Insights Either the Sun Is Getting Smaller or Gravity Is Getting Weaker

Both Jupiter and Saturn contribute notably to the position of the Sun relative to the barycenter of the Solar System. Saturn has a smaller mass but the larger distance means it still plays a relevant role.

Wikipedia has an image - the 12 year period comes from Jupiter and the perturbation of that cycle comes from Saturn, with smaller contributions from other planets.
Never heard about this before but its interesting
 
The article states that the quantity that was measured was the distance from the Earth to Mercury:

"By very precisely tracking the distance to MESSENGER from Earth, the collaboration was able to measure the change in the Earth-Mercury distance over the several years of observation. This amounted to about two meters, and this was the first nonzero measurement of the changing gravitational parameter of the sun (keeping in mind the distance between them is at least 77,000,000,000 meters). They found that the sun’s gravity was getting proportionally weaker by 6.13±1.47×10−146.13±1.47×10−14 per year (61 parts per quadrillion), and thus the solar system is slowly expanding as well."

However, we know that tidal effects from friction will gradually slow down the orbit of a small body orbiting around a larger body, even if the small body is a solid mass such as the Earth's moon.

For example, quoting from https://phys.org/news/2015-09-moon.html :

"Gravitational coupling between the moon and the bulge nearest the moon acts as a torque on Earth's rotation, draining angular momentum and rotational kinetic energy from Earth's spin. In turn, angular momentum is added to the moon's orbit, accelerating it, which lifts the moon into a higher orbit with a longer period.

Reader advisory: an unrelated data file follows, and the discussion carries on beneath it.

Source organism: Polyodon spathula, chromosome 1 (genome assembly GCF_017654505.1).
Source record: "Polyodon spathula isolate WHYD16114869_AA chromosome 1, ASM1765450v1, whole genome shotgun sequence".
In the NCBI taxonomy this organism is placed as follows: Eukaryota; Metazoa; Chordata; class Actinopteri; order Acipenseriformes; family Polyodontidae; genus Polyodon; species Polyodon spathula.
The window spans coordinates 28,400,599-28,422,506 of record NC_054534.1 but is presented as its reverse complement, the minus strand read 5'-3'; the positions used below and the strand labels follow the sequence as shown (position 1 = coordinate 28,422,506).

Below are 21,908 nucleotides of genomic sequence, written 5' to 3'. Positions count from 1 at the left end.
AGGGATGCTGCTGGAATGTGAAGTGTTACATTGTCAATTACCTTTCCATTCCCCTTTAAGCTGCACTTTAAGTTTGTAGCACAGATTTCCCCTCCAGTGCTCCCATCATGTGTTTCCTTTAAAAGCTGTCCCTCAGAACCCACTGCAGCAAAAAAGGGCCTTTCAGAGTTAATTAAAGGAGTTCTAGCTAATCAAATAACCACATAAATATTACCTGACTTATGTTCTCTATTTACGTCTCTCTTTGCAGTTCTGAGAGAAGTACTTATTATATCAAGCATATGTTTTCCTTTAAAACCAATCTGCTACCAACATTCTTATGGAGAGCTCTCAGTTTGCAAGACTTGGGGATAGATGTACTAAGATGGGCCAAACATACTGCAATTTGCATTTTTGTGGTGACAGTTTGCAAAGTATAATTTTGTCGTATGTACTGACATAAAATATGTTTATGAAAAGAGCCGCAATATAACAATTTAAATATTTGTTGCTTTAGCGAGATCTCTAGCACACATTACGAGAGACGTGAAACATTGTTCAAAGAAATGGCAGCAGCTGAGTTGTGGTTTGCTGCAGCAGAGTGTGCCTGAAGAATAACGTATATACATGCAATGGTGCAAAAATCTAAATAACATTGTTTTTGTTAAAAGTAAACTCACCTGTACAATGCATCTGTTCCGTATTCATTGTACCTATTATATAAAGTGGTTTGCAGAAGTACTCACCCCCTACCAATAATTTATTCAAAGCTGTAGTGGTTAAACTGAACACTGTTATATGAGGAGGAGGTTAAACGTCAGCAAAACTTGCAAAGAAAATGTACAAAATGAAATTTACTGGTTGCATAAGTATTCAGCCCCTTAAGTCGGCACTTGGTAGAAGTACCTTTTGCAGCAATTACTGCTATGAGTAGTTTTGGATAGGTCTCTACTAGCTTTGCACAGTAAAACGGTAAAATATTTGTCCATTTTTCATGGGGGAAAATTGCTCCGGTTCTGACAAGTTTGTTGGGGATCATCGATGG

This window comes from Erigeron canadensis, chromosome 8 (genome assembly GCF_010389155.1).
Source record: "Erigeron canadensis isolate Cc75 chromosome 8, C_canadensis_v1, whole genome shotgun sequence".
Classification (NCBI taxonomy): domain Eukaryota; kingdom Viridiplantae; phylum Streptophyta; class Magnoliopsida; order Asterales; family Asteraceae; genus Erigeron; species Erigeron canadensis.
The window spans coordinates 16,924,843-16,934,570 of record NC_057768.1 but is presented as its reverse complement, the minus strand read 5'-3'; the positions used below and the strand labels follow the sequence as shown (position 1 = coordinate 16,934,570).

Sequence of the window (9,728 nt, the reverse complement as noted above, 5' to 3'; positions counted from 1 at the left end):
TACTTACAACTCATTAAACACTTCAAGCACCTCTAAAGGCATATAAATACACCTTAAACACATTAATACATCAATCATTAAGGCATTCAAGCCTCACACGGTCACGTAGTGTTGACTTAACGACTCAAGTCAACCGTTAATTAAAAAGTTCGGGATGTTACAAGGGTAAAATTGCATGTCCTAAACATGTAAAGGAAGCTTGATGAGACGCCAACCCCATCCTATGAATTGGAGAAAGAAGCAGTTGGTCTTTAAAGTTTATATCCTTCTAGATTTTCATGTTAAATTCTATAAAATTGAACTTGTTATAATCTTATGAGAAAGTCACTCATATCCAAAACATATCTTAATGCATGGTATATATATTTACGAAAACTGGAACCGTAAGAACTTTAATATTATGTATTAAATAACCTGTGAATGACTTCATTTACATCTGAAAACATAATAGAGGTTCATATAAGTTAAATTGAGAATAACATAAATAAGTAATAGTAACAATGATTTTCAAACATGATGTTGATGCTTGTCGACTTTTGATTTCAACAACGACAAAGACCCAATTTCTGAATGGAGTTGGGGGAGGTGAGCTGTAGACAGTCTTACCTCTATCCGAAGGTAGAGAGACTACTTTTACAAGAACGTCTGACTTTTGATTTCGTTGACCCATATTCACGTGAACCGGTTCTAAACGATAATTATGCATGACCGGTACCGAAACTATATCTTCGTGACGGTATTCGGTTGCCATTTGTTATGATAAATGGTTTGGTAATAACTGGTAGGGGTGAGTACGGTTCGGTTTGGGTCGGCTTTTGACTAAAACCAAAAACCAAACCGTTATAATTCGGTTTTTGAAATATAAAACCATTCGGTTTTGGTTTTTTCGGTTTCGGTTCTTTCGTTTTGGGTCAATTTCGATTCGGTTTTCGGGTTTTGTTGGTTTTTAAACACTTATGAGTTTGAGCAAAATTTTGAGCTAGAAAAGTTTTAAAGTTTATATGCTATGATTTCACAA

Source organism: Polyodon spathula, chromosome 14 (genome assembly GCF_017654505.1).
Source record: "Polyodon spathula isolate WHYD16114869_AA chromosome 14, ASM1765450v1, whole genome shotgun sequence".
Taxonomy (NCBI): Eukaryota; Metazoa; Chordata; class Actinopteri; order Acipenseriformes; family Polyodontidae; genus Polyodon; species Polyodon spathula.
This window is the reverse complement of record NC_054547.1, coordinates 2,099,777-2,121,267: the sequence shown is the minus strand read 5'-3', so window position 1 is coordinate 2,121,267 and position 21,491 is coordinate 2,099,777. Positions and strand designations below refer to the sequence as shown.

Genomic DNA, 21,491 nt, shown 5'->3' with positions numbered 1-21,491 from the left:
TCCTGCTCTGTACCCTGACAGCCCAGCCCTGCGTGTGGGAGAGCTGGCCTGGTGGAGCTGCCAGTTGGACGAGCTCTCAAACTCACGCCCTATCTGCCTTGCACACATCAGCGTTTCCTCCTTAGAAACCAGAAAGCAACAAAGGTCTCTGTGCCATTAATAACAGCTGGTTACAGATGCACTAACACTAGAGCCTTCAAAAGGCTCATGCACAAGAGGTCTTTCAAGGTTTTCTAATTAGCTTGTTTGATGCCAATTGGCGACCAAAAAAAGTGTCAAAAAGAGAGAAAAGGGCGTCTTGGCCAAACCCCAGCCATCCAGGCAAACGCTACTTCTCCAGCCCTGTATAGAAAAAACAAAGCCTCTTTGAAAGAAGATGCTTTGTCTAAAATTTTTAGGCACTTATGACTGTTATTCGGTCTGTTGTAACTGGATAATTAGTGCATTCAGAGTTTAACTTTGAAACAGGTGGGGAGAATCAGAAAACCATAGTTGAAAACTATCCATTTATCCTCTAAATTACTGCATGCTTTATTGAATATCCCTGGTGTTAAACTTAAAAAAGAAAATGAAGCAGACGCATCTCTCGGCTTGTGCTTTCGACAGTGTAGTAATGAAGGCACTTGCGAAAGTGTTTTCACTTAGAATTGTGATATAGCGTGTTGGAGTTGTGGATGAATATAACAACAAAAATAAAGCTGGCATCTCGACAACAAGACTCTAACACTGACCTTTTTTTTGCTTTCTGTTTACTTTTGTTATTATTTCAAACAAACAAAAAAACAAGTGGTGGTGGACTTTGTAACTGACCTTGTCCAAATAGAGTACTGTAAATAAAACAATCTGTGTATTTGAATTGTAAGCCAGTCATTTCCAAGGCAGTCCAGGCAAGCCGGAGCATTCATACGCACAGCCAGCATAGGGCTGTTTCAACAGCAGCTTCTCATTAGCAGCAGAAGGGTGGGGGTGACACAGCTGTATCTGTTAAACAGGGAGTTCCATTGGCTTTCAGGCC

As a result of this, the distance between Earth and moon is increasing, and Earth's spin is slowing down. Measurements from lunar ranging experiments with laser reflectors (which were left behind during the Apollo missions) have found that the moon's distance to Earth increases by 38 mm (1.5 in) per year."

The equations for orbital mechanics always assume that there is conservation of energy in the system, but over long periods of time tiny effects such as heat dissipated by tidal friction make this assumption incorrect.

Has anyone estimated the effects of tidal friction on the Sun and the eight major planets?

Mercury would experience a greater effect because it's deeper in the gravitational field of the Sun, but the fact that Earth has oceans and an atmosphere and Mercury does not might well create much more friction. Liquids and gases dissipate tidal energy faster than solids. IOW, the Sun-Earth distance might increase faster than the Sun-Mercury distance, thus explaining the increasing gap between the two planets without requiring any changes to the way that gravity works.

The fact that Earth also has a large Moon would also affect the amount of dissipation of the total kinetic energy of the Earth, although that may not affect the distance from Mercury to Earth directly.
 
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After further thought, if the Earth is moving away from the Sun over over long periods of time, that might also help to solve the "faint young Sun" paradox, as it implies that Earth was closer to the Sun three or four billion years ago and thus received more sunshine. Same idea would apply to a wet early Mars.

https://en.wikipedia.org/wiki/Faint_young_Sun_paradox
 
We've had probes in orbit for extended periods of time around Mercury, Venus, Mars, Jupiter, and Saturn.

Has anyone tried to use the data accumulated by these probes to measure the change in distance between Earth and each of these planets over long period of time?

I've only seen data for the change in the Earth-Mercury distance. Why can't we do the same for the other four planets?
 
33,470
9,206
The tidal effects are negligible.